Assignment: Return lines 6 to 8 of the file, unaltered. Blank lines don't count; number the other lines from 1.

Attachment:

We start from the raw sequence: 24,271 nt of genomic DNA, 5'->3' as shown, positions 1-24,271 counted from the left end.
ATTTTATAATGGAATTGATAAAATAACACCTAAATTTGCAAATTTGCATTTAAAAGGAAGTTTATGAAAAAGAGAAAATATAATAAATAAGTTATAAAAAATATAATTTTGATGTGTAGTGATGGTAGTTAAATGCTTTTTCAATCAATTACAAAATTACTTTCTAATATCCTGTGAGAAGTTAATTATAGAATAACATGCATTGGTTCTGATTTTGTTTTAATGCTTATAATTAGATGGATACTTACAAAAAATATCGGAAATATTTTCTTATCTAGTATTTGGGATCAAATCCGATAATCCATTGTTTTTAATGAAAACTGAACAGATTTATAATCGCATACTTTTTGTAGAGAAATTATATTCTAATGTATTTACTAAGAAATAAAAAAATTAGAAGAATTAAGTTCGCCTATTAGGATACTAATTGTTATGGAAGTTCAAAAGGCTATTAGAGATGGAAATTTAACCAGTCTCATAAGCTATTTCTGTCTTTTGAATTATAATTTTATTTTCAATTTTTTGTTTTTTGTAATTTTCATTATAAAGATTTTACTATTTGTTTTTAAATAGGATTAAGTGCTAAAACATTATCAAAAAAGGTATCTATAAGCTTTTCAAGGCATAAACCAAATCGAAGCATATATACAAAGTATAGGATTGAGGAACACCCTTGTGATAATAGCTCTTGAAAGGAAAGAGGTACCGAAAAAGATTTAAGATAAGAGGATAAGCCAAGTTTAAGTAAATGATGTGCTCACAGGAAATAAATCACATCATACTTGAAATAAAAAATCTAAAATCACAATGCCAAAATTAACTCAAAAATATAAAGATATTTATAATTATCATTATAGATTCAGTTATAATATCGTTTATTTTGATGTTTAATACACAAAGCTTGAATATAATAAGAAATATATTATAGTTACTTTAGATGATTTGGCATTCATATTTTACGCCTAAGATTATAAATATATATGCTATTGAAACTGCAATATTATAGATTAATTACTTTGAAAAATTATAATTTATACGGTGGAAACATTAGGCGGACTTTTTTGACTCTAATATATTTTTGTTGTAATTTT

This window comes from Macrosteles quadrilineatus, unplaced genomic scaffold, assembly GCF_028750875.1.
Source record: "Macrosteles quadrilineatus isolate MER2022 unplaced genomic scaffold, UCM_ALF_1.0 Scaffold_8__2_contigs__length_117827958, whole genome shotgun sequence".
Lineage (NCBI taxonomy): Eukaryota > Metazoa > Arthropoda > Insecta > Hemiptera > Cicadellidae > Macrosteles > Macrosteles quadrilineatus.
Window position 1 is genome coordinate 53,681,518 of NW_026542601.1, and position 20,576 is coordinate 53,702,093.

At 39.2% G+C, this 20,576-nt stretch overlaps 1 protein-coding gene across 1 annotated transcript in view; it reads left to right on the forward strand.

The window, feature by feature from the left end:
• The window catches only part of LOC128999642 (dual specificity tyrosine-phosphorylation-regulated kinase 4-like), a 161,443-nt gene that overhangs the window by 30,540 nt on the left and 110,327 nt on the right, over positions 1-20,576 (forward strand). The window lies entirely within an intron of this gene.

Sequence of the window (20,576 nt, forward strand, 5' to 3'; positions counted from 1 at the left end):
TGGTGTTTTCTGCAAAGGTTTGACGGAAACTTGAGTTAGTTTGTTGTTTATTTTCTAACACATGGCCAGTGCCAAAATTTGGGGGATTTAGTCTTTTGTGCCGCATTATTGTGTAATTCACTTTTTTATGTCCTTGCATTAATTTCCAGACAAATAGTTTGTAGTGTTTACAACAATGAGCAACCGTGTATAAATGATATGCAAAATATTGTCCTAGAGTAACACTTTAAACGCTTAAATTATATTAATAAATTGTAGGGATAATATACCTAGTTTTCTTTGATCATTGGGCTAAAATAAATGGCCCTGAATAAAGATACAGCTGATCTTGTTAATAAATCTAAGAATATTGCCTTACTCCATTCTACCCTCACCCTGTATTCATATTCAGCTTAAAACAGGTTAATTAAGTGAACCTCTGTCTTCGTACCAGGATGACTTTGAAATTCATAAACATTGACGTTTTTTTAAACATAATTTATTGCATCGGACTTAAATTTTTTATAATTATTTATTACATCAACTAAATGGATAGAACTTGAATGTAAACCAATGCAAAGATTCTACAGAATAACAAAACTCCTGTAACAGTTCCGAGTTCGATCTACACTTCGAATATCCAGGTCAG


Window position 1 is genome coordinate 53,681,518 of NW_026542601.1, and position 20,576 is coordinate 53,702,093.

At 39.2% G+C, this 20,576-nt stretch overlaps 1 protein-coding gene across 1 annotated transcript in view; it reads left to right on the forward strand.

The window, feature by feature from the left end: